Enlist technology advances in USDA regulatory process
Dow AgroSciences concluded another year of collaborative research, field-based experiences, and outreach to stakeholders on the Enlist Weed Control System. The technology, for which U.S. regulatory approvals are currently pending, is also moving to the next step in the review process. Today, the U.S. Department of Agriculture (USDA) announced the completion of its Draft Environmental Impact Statement (DEIS) on the Enlist corn and soybean traits.
“This is an exciting next step toward bringing Enlist to American farmers,” says Damon Palmer, U.S. Commercial Leader, Enlist Weed Control System, Dow AgroSciences. “We’ve just concluded another year focused on collaboration and education—all to pave the way for a successful introduction of the technology.”
New data is released; experts weigh in
University and Dow AgroSciences research trials in 2013 showed exceptional weed control across resistant and susceptible species. Enlist Duo herbicide with Colex-D Technology, a proprietary blend of glyphosate and new 2,4-D choline, will be the herbicide for use with Enlist crops when commercialized. Dow AgroSciences will recommend a program approach to weed management that includes Enlist Duo and a residual herbicide, such as Sonic in soybeans. The research trials, conducted across the Midwest and Mid-South, showed 98 to 100 percent control on waterhemp, velvetleaf, ragweeds, palmer amaranth and morningglory.
click image to zoom Farmers who participated in the on-farm grower research plots in 2013 saw similar results. All participants rated broadleaf and grass weed control in the highest percentile (90 to 100 percent) and provided positive feedback on herbicide handling.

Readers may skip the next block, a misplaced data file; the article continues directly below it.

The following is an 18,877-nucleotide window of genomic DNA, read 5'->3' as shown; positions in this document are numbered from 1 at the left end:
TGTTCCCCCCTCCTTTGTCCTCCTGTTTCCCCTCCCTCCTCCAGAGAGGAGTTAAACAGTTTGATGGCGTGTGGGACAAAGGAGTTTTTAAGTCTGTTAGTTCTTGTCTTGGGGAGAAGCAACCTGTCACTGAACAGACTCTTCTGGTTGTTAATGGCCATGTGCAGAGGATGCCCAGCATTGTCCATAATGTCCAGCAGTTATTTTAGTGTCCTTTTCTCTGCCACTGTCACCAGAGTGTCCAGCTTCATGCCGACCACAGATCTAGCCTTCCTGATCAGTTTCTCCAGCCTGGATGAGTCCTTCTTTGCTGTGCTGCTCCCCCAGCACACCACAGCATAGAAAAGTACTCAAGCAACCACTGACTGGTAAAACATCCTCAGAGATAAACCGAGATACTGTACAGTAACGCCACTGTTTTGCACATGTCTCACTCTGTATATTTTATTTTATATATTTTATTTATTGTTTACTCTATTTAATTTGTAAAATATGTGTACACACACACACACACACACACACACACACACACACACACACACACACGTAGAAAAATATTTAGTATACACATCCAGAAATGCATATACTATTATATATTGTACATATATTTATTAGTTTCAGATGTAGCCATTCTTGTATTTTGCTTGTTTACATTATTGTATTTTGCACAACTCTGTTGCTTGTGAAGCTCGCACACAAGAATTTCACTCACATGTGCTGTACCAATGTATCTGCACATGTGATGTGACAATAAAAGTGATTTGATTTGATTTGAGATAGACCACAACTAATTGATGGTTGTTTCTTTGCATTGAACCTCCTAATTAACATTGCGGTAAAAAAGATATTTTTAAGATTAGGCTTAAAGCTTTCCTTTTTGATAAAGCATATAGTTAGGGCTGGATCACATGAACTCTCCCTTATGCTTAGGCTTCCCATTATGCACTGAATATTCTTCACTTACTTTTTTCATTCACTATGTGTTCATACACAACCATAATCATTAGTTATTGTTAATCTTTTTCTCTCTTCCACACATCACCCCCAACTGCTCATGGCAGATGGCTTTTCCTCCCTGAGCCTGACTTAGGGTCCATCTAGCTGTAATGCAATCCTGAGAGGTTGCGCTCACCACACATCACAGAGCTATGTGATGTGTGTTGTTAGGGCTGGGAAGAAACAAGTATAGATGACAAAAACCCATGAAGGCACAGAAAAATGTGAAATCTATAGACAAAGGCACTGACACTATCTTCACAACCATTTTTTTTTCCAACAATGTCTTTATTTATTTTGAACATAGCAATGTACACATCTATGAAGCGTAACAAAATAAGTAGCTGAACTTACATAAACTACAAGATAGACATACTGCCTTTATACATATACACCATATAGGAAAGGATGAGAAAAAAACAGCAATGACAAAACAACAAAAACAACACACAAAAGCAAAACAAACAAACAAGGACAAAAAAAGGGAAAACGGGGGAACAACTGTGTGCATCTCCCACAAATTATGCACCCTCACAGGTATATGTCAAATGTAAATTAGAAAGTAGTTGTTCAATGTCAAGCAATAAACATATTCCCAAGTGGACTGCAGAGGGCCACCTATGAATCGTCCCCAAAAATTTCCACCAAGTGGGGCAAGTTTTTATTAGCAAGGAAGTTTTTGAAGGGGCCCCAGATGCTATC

International weed science expert, Stephen Powles, Ph.D., also provided input on Enlist in 2013. Powles, a renowned herbicide resistance researcher, met with Dow AgroSciences to review research on Enlist and discuss stewardship and weed resistance management. “We are on a trajectory for continued weed resistance and thus major adverse impact on crop productivity. To fight resistance we need herbicide diversity and alternative technologies. Enlist is one such diversity tool,” says Powles. “American farmers need these tools now.”
Listening and information exchange make an impact
In addition to a successful season of training and on-farm research plots, Dow AgroSciences continued to meet with agricultural and non-agricultural stakeholders to exchange information and receive input on Enlist. Specialty crop growers, including grape and tomato growers, learned about the Enlist system and the Enlist Ahead management resource, a program to help farmers succeed while responsibly managing the technology.
Dow AgroSciences also heard from stakeholders closer to home: farm moms.
“I wear many hats in my life,” says Emily Mohn from Minnesota. “I’m a mom, an emergency medical technician, a farm wife, a friend. Given my many roles, it gives me peace of mind to know that Dow AgroSciences has extensively researched Enlist, and is helping farmers learn how to manage it properly.”
USDA will open comment period on Enlist
USDA recently moved the Enlist corn and soybean traits to the next step in the regulatory process by announcing the availability of the DEIS. According to USDA, on January 10 there will be a notice in the Federal Register announcing the opening of a comment period for the DEIS. The comment period is an opportunity for growers and others to provide input on the Enlist corn and soybean traits as USDA conducts its review.
“Comment periods are a key way for farmers to make their voices heard in the regulatory process,” says Bart Schott, former president, National Corn Growers Association. “I would absolutely encourage growers to tell the USDA farmers need access to new technology like Enlist. Technology enables us to compete in the global economy.”
Pending regulatory approvals, Dow AgroSciences expects to launch Enlist corn and soybeans in 2015, with cotton to follow.
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